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Texting Shortcuts May Have Costs in the Classroom

Research suggests frequent texting can negatively influence grammar skills.

As a parent of tweens, I’ve had plenty of opportunities to learn “text speak.” I’ve got the LOL down. BRB took me a few minutes, but I figured it out. But what about NVM (Nevermind), SMH (Shaking my head) and IKR (I know, right)? Thanks to text abbreviations, my kids can condense entire sentences into a handful of letters.

Texting does give kids (and adults) a quick and easy way to communicate, but is there a cost for all of these shortcuts?

According to researchers at Penn State University, frequent texting during the school age years can lead to declining language and grammar skills.

In a study published in the journal New Media & Society, researchers gave middle school students a grammar assessment test based on the concepts they were taught during the school year. They collected information about students’ texting habits, including how often they send and receive texts. They also asked students to note how many adaptations (i.e., text-speak shortcuts) they made in their last three text messages.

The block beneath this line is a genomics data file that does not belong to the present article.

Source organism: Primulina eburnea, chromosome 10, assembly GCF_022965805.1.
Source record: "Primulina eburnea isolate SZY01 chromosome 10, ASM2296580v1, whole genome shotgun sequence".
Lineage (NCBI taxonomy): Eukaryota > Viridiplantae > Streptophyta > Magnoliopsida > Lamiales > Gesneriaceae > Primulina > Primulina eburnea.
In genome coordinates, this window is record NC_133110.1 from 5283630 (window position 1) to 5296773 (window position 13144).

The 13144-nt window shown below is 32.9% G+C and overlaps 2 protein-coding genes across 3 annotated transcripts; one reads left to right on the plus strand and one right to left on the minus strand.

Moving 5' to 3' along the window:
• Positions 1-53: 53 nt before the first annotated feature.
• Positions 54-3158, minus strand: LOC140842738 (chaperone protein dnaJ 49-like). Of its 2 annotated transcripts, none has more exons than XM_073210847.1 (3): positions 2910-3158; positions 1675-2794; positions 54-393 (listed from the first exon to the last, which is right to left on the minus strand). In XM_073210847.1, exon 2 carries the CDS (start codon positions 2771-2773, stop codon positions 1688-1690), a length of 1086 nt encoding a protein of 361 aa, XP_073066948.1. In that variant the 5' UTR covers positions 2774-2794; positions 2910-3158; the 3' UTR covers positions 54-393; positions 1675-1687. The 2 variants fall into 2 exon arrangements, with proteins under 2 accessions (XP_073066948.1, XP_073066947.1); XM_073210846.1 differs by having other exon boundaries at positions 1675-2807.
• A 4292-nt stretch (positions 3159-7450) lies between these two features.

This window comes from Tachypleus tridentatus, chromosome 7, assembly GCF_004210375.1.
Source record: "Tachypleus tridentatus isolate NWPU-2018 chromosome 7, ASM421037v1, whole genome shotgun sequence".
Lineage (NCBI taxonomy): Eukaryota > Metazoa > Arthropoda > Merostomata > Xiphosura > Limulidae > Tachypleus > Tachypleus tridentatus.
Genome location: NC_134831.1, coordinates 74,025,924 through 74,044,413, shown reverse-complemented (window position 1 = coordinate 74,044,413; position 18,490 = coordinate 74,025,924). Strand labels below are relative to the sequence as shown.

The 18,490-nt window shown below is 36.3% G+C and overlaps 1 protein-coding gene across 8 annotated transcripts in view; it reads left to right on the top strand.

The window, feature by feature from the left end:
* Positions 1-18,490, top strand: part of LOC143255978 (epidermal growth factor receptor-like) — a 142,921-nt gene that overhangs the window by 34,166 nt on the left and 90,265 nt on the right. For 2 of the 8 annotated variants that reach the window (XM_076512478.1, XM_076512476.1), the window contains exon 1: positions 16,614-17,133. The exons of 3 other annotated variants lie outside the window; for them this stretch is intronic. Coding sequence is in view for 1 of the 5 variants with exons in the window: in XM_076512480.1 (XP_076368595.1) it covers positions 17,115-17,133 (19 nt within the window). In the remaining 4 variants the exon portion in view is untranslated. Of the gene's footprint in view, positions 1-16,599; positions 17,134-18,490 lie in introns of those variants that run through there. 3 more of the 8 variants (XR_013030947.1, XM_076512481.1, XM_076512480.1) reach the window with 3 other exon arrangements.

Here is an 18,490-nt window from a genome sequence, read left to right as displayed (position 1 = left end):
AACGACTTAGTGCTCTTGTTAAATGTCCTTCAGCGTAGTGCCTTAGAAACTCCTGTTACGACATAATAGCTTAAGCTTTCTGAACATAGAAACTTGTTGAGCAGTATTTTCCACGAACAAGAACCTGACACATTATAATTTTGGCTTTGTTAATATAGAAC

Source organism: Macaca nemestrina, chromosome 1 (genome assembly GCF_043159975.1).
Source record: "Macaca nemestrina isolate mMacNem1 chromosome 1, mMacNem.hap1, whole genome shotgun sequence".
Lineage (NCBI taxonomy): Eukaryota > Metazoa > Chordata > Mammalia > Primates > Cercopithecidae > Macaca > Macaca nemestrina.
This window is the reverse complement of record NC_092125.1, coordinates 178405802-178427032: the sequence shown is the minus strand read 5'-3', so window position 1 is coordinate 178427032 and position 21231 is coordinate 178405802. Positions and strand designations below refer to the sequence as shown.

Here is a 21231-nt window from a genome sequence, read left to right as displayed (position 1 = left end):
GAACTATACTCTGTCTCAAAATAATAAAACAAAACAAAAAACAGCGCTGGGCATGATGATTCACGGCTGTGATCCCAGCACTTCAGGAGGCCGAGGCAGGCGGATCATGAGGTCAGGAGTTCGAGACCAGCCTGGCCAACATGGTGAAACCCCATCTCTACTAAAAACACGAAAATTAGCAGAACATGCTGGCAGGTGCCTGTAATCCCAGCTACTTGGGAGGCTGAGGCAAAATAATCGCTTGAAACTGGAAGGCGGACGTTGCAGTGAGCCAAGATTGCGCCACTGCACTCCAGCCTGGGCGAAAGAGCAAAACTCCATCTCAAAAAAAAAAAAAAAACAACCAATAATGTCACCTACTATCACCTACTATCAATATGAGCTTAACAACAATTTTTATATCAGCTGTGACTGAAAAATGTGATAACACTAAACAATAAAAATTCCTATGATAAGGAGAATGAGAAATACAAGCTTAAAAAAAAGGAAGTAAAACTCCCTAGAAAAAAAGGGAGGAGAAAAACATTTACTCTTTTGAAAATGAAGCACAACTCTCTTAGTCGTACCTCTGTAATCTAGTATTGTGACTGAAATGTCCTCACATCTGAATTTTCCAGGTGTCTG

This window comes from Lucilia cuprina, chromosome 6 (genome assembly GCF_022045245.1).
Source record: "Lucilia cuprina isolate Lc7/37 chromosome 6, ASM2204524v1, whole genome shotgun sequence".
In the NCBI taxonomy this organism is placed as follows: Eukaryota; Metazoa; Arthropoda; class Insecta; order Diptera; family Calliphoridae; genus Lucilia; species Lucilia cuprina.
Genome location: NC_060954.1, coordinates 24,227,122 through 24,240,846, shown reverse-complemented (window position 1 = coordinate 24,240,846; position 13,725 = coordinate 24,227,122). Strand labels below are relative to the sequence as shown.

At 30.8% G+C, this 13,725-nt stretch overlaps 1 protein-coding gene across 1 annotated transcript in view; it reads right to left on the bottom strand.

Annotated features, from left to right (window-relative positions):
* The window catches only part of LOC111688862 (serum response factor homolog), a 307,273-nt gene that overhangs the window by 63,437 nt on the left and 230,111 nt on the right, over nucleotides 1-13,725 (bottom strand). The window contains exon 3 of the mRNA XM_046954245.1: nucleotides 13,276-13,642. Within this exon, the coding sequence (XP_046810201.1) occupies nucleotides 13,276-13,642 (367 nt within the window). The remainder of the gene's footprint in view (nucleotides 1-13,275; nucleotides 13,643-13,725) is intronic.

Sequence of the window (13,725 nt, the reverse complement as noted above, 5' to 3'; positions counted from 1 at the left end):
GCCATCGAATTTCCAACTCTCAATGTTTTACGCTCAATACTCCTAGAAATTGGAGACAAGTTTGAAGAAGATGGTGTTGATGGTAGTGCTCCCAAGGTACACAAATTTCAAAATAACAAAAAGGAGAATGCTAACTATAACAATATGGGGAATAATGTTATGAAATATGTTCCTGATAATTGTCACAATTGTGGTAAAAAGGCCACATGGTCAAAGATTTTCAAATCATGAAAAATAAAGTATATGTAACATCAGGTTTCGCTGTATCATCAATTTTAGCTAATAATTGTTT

Researchers found that abbreviated text-speak may have a significant impact on more formal communication. In this study, frequent texting shortcuts were associated with how poorly students performed on a grammar test.

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Of course, in our high-tech world, texting and other forms of quick communication are here to stay. And that’s not all bad. Texting does give our kids (and us) a quick and easy means of expression. After all, BRB is a lot more efficient then typing, “I will be right back.”

Of course, our goal as parents isn’t to try and eliminate texting short-hand altogether! Instead, there are things we can do to support our children’s language and writing skills as they grow.  

Here’s how:

–Set an example. When you text your kids, take a few extra minutes to communicate in complete sentences from time to time. There is research to suggest that tweens have a natural desire to imitate friends and family. So take advantage of this opportunity to be a role model in the grammar department.

–Grab a book. One of the best ways to promote good grammar and strong language development is to read. Encourage your child to visit the local bookstore or library and choose a few interesting books. Yes, your kids are inundated with reading assignments in school. However, you can send the important message that recreational reading is fun and worthwhile. 

–Spend time together. It’s true that tweens prefer the company of friends, but they still value you and your time. Enjoy a family meal, walk the dog together, or turn off the radio and your cell phone while you’re in the car so you can have meaningful conversations that can’t be abbreviated!

Debbie Glasser, Ph.D. is a licensed clinical psychologist, author, and speaker specializing in parenting and child development. more...

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